And as soon as one believes that one has seen it all - screetch, something new comes up that is so unbelievably good.
Because since a while, I do not visit real clothes or shoe shops so often any more. Every now and then maybe, but much rather, I order stuff on-line. With a visible handicap, Zurich's clothes or shoe shops just may not be the best place to go or be.
By far the worst, of course, is the Walder shoe shop in the Glatt shopping center. Usually, at least one shoe sales force employee takes it upon herself to take a hard unabashed observant stare at me, from safe distance, while I struggle to bind the shoe in an attempt to try them on. The. Shoe. Singular (not plural). Simply because I usually don't make it past one shoe. The staring there is not comfortable. Maybe, I want to feel at ease? Maybe, I just want to try on a few shoes and not be bothered in that way? But not always one has to bear getting started at by one employee. It also happened that three of them stood next to each other, lined up, at a safe 5 meter distance, to take a full, unabridged, entirely frame filling Baroque stare at me while I tried on some type of winter boot. Three staring idiots, that is not negotiable with me. No embarrassment there, no remorse, and definitely no apology. That is an aspect of shopping in and around Zurich.
So, I do hate going to these shops, rarely are sales people a true help there. More often, they wreck my day. In many regards, not buying anything there is more likely to make my days rich and beautiful. And to arrive there, as people that run shops, and that attempt to sell their stuff, is an achievement on its own, one has to hand them that. There are rare exceptions, really great clothes or shoe sales people that treat me as an adult customer. These exist. Just to so frequently.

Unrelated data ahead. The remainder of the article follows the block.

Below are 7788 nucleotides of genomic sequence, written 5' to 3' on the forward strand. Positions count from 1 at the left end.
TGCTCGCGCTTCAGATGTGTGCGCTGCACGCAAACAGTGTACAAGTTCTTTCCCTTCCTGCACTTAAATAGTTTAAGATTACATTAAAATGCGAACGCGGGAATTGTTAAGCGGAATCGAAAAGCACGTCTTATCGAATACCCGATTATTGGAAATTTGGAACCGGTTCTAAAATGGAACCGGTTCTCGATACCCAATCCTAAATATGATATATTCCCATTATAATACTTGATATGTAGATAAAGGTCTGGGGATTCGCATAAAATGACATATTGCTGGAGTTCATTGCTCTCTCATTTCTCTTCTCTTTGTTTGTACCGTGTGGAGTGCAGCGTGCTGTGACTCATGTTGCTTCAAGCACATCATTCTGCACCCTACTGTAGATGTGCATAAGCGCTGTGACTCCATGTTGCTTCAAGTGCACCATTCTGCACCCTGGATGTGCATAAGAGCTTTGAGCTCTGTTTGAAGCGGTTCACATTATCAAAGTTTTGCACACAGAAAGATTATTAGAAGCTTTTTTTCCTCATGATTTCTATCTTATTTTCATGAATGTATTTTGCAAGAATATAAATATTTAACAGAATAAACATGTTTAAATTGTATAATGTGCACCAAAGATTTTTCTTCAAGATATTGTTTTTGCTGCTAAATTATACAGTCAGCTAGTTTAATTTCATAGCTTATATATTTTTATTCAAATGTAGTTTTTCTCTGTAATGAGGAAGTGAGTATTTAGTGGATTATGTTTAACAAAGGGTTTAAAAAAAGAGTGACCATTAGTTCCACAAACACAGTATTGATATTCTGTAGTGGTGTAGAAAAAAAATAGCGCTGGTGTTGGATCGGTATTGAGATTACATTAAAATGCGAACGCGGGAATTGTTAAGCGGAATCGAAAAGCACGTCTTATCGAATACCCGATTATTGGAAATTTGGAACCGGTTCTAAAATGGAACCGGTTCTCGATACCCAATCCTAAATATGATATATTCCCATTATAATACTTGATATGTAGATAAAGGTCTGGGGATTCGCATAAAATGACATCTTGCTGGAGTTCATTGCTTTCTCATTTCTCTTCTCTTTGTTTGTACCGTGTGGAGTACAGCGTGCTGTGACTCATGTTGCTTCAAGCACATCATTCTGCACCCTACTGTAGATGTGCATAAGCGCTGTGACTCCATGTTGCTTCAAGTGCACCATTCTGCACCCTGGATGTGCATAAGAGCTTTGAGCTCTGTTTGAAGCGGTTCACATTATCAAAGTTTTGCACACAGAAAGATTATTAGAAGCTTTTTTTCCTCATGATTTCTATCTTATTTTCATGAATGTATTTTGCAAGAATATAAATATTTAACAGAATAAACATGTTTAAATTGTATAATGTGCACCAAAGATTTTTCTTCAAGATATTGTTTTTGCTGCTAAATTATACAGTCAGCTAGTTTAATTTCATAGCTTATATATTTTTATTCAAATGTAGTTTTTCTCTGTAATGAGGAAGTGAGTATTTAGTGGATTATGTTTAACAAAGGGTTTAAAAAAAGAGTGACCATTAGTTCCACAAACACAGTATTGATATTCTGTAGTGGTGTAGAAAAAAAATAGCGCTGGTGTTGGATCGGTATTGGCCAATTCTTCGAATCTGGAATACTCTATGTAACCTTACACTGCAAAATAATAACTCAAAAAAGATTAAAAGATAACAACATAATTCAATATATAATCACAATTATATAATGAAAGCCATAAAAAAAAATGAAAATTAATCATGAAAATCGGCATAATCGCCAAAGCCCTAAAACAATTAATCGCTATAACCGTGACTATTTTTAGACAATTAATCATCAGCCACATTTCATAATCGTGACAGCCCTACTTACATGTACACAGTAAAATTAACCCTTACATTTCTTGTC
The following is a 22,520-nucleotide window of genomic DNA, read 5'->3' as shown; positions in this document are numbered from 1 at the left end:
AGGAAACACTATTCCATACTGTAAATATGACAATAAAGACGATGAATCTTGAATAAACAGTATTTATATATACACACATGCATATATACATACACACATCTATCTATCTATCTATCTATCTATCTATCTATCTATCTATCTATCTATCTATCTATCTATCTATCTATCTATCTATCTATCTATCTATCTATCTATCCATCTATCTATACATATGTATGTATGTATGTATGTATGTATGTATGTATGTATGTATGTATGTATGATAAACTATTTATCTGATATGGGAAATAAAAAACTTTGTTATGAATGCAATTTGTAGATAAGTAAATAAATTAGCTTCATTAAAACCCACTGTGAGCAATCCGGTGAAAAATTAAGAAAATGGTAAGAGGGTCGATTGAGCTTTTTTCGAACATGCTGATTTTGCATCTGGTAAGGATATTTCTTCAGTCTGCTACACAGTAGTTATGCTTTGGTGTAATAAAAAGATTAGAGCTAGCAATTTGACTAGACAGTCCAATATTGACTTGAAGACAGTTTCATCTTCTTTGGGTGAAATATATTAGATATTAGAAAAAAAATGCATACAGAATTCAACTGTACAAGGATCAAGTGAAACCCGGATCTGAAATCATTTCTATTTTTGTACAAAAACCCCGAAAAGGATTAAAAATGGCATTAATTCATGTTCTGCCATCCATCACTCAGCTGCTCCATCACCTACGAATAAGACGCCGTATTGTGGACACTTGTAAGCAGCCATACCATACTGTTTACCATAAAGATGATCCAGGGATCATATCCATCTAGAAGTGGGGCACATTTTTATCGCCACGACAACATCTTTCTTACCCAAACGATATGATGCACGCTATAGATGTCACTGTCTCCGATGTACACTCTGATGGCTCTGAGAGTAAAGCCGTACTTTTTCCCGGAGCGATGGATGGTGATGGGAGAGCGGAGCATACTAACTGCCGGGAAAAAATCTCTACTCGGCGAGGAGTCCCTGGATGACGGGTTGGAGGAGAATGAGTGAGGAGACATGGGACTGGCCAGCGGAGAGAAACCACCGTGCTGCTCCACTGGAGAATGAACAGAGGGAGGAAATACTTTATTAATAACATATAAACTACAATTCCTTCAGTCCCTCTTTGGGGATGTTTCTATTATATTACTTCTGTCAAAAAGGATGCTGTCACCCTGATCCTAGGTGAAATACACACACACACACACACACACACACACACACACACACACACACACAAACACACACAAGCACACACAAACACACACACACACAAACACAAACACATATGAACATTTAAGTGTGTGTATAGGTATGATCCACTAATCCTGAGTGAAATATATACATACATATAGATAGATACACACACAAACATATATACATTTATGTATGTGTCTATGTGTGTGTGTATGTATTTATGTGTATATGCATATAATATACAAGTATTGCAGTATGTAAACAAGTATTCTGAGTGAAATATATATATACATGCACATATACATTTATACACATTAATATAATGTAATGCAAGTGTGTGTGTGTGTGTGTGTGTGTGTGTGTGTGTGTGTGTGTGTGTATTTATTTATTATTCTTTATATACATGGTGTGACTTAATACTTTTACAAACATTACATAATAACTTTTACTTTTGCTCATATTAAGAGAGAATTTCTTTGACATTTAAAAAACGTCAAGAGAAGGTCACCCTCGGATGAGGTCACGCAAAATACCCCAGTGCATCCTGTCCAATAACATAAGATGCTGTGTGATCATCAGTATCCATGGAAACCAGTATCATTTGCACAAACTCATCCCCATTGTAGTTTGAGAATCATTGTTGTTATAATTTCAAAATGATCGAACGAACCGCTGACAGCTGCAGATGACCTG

But now, there are these shape variations in shop window mannequins. One has to see these.
Bei Youtube steht dazu geschrieben: Die Zürcher Bahnhofstrasse glänzt in der Vorweihnachtszeit mit schmucken Auslagen. In den Schaufenstern von fünf Modegeschäften sind heute jedoch besondere Schaufensterpuppen mit Behinderung im Einsatz. Die Figuren wurden massstabgetreu als dreidimensionale Abbilder von Miss Handicap 2010 Jasmin Rechsteiner, Radiomoderator und Filmkritiker Alex Oberholzer, Leichtathlet Urs Kolly, Bloggerin Nadja Schmid sowie Schauspieler Erwin Aljukic geschaffen.
The Youtube text says: Zurich Bahnhofstrasse shines with pre-christmas shop window decorations. Five fashion shops however show special shop window mannequins with a handicap. These mannequins were built to scale after Miss Handicap 2010 Jasmin Rechsteiner, radio host and film critic Alex Oberholzer, athlete Urs Kolly, blogger Nadja Schmid as well as actor Erwin Aljukic.
And in a strange way, this makes me again feel at home a wee bit more in the world of these strange fashion shops. Even though they worded it "Zurich bahnhofstrasse ... shines" .."however" .. "shop window mannequins with a handicap". Why "however"?
That type of acceptance, to even try to exhibit the shapes of assumedly respected customers when they have a visible handicap, is new. Just because this has been missing so far, that is not unimportant. Au contraire. People with visible handicaps get stared at because of their body shapes. The body shape is the corpus delicti, the specimen itself, it is the fact, the factor, the raison d'etre for these new shop window mannequins. The follow-up religion "materialism" does have its normative pillars in the role of Madonna-like statues that are aimed to vectorize our material cravings, and shop window mannequins are very symbolic there. To deny that is to deny our culture. In a sense, the fur coat wearing shop window puppet conveys "you should want to become me". And to talk to everybody including us, that is a symbolic step of great relevance.
The shop window mannequin idea and myself already already are thoroughly acquainted, so, that is that. I already realized the fun in exploiting the normative potential of that type of appearance, both practically and symbolically. But where there is really need for improvement is with the shop sales folks. They might have to be sent to courses, where they at least learn how it feels getting stared at profusely. I could tell them at least one shop where they could try that out.